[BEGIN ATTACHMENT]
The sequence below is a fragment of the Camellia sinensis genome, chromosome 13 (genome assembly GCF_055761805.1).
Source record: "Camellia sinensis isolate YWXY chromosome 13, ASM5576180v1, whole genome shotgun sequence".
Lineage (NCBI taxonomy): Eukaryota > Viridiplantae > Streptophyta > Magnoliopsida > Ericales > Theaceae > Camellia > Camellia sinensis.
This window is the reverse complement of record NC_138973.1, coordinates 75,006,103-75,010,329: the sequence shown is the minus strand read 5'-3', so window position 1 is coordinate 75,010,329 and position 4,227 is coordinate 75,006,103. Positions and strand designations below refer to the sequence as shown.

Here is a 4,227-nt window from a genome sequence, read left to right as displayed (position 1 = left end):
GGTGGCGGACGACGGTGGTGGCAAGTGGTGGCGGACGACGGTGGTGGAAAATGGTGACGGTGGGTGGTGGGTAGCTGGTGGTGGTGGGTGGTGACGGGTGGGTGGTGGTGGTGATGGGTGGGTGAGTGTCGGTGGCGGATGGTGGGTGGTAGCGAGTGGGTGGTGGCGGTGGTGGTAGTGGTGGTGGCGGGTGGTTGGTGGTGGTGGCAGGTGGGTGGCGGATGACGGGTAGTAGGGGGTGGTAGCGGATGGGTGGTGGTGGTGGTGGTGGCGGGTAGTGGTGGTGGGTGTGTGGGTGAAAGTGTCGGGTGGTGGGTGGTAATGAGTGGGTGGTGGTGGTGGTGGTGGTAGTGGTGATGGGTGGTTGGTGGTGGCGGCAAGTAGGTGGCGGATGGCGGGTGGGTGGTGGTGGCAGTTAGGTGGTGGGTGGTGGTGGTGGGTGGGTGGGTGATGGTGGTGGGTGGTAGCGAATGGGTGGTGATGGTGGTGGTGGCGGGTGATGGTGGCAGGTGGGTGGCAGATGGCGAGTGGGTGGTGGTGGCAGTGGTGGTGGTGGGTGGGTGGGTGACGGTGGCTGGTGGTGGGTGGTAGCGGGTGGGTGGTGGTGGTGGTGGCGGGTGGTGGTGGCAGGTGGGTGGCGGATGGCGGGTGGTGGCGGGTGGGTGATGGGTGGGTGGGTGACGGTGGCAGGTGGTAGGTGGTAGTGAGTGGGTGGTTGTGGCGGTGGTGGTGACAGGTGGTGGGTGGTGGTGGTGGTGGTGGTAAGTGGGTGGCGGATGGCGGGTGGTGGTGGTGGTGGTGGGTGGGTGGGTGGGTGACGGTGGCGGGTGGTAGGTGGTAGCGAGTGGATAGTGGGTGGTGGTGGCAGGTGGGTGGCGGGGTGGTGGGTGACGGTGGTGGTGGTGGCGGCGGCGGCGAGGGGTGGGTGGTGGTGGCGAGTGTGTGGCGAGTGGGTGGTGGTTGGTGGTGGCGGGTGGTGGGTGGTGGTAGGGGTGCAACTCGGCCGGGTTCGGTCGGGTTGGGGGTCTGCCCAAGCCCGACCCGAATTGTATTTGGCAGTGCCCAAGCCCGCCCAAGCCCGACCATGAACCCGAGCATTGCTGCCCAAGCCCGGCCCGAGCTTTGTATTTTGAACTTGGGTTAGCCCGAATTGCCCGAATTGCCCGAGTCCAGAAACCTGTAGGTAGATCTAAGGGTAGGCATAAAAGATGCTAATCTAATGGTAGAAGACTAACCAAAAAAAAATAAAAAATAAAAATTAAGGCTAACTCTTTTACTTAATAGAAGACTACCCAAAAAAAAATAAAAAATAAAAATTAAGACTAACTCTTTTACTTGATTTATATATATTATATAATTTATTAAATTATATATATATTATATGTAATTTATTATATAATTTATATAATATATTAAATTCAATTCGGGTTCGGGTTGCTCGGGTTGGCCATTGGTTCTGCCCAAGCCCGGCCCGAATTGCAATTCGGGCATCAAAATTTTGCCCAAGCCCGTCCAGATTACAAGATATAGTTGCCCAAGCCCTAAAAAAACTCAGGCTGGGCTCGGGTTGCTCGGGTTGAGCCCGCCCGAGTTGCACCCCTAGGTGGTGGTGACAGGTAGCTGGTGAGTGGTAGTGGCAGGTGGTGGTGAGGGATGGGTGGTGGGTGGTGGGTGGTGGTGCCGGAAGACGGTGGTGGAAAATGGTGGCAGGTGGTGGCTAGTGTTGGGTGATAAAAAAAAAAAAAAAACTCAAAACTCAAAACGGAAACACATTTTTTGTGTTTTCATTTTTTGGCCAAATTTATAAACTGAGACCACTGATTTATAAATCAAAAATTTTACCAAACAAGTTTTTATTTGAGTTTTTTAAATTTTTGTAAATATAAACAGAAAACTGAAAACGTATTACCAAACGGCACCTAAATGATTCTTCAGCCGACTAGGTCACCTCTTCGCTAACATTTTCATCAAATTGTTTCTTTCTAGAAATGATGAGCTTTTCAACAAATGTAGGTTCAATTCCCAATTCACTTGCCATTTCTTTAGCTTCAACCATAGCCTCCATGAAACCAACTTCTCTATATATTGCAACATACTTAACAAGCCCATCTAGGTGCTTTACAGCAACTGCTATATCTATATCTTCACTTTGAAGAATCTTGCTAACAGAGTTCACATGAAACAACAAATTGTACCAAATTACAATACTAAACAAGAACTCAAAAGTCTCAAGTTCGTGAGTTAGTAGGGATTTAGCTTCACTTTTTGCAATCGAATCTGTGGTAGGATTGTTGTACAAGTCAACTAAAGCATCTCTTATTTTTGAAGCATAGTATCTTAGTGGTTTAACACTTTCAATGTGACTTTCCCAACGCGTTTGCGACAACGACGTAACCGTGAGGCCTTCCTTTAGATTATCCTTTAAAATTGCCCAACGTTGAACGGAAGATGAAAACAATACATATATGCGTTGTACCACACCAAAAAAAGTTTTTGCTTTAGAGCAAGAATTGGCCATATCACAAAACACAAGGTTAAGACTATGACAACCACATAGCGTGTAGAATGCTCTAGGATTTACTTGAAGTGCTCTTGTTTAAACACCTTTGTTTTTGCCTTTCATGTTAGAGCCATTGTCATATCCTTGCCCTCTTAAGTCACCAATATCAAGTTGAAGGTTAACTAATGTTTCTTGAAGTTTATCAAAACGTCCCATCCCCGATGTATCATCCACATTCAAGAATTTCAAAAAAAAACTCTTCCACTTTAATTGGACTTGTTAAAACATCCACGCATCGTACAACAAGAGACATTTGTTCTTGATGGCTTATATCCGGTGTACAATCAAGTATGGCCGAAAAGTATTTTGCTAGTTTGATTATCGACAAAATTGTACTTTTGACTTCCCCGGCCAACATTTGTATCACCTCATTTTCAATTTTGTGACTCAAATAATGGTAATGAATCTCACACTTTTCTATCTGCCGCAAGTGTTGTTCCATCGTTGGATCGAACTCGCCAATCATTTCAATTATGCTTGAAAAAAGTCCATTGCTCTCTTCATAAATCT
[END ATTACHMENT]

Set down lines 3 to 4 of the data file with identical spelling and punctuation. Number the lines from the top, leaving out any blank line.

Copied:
Lineage (NCBI taxonomy): Eukaryota > Viridiplantae > Streptophyta > Magnoliopsida > Ericales > Theaceae > Camellia > Camellia sinensis.
This window is the reverse complement of record NC_138973.1, coordinates 75,006,103-75,010,329: the sequence shown is the minus strand read 5'-3', so window position 1 is coordinate 75,010,329 and position 4,227 is coordinate 75,006,103. Positions and strand designations below refer to the sequence as shown.